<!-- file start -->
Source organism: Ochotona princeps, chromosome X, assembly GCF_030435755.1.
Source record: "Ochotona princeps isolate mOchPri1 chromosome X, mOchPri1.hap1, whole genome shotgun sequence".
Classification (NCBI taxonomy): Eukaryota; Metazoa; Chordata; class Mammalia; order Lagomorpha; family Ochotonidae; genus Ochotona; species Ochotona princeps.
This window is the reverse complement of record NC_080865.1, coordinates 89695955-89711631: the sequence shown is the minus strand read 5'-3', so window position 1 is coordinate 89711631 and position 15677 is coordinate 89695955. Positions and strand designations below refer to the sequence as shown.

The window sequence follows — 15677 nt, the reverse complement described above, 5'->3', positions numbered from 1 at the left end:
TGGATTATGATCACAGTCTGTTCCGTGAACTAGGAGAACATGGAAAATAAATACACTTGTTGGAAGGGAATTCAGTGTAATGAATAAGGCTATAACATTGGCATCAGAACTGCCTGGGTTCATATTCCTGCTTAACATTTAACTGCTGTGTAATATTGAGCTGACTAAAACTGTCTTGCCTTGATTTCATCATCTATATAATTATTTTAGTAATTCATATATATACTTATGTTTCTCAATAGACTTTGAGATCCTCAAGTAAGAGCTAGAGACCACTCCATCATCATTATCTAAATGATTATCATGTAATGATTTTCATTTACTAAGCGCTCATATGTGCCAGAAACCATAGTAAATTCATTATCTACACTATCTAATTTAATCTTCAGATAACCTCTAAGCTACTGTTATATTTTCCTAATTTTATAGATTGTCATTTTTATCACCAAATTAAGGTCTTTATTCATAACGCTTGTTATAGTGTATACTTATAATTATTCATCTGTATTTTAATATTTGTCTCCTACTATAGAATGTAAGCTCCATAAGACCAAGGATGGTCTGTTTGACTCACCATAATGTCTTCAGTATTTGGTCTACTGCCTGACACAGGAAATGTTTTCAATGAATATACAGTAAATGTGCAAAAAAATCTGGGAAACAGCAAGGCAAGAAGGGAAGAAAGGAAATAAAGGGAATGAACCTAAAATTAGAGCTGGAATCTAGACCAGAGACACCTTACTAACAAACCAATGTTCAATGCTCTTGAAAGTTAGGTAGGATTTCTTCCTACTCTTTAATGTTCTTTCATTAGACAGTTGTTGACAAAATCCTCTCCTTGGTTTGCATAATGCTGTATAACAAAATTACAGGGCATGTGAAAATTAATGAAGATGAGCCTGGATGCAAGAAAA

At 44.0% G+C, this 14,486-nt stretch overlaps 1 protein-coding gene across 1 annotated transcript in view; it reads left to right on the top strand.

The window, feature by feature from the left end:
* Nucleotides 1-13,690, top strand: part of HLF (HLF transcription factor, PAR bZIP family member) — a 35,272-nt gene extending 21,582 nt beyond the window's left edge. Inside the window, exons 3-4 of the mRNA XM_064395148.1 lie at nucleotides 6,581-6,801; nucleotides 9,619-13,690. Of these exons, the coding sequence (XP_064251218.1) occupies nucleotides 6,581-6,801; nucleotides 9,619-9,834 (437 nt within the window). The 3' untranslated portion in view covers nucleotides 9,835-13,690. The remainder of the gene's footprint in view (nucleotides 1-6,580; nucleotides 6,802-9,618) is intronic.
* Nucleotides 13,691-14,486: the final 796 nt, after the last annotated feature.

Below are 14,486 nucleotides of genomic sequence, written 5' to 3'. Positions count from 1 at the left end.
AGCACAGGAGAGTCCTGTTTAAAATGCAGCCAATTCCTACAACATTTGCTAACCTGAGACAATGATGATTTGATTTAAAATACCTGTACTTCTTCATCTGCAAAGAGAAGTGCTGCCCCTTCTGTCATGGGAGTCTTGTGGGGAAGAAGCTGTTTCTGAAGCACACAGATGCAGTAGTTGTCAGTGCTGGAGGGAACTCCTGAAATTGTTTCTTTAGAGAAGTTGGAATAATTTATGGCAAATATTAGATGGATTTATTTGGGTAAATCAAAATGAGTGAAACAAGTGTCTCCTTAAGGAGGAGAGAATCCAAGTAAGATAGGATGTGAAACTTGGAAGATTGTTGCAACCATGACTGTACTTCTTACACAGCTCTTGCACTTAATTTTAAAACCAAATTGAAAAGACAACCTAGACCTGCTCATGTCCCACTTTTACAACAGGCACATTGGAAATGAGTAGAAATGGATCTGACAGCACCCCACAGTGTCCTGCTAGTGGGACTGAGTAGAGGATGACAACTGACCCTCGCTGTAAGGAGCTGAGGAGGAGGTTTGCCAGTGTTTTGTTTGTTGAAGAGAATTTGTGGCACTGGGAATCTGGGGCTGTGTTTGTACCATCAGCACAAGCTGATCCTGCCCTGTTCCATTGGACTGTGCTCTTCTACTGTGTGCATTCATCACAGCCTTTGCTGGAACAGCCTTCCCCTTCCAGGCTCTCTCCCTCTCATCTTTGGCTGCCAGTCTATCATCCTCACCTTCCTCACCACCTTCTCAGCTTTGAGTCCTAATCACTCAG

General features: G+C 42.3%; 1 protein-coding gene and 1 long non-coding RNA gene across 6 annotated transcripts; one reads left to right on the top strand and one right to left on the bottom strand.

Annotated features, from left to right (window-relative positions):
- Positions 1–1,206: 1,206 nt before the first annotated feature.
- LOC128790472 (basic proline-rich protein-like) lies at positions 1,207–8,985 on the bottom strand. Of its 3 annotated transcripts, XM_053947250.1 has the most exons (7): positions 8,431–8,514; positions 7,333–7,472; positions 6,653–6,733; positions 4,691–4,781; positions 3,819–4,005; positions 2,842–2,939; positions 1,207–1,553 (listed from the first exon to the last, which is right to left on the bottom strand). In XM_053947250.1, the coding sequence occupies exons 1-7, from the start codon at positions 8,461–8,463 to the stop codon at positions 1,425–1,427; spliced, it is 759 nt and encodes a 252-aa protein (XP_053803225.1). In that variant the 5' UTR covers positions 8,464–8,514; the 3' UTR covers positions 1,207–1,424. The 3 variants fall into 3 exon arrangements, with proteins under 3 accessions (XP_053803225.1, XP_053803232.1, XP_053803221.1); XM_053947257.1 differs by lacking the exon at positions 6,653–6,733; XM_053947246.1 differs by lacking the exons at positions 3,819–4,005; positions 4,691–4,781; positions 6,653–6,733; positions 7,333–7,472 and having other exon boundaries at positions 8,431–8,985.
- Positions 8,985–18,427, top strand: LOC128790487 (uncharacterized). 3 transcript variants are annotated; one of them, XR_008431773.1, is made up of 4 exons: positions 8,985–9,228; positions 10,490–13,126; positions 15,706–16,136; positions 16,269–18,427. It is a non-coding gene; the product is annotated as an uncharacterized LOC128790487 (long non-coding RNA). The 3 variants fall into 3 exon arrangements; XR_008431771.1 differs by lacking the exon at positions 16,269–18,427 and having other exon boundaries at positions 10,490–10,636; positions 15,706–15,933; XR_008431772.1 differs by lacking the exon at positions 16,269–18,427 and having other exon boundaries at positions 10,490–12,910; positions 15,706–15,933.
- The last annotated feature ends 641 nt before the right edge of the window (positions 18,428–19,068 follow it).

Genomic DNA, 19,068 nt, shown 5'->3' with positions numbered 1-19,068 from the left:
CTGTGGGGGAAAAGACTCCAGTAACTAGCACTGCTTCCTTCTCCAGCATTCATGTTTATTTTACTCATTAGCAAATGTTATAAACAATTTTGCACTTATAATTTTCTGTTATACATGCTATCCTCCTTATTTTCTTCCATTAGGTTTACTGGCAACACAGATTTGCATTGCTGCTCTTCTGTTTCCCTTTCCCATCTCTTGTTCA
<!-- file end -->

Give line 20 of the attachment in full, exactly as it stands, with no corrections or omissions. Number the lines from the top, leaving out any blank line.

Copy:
CTGTGGGGGAAAAGACTCCAGTAACTAGCACTGCTTCCTTCTCCAGCATTCATGTTTATTTTACTCATTAGCAAATGTTATAAACAATTTTGCACTTATAATTTTCTGTTATACATGCTATCCTCCTTATTTTCTTCCATTAGGTTTACTGGCAACACAGATTTGCATTGCTGCTCTTCTGTTTCCCTTTCCCATCTCTTGTTCA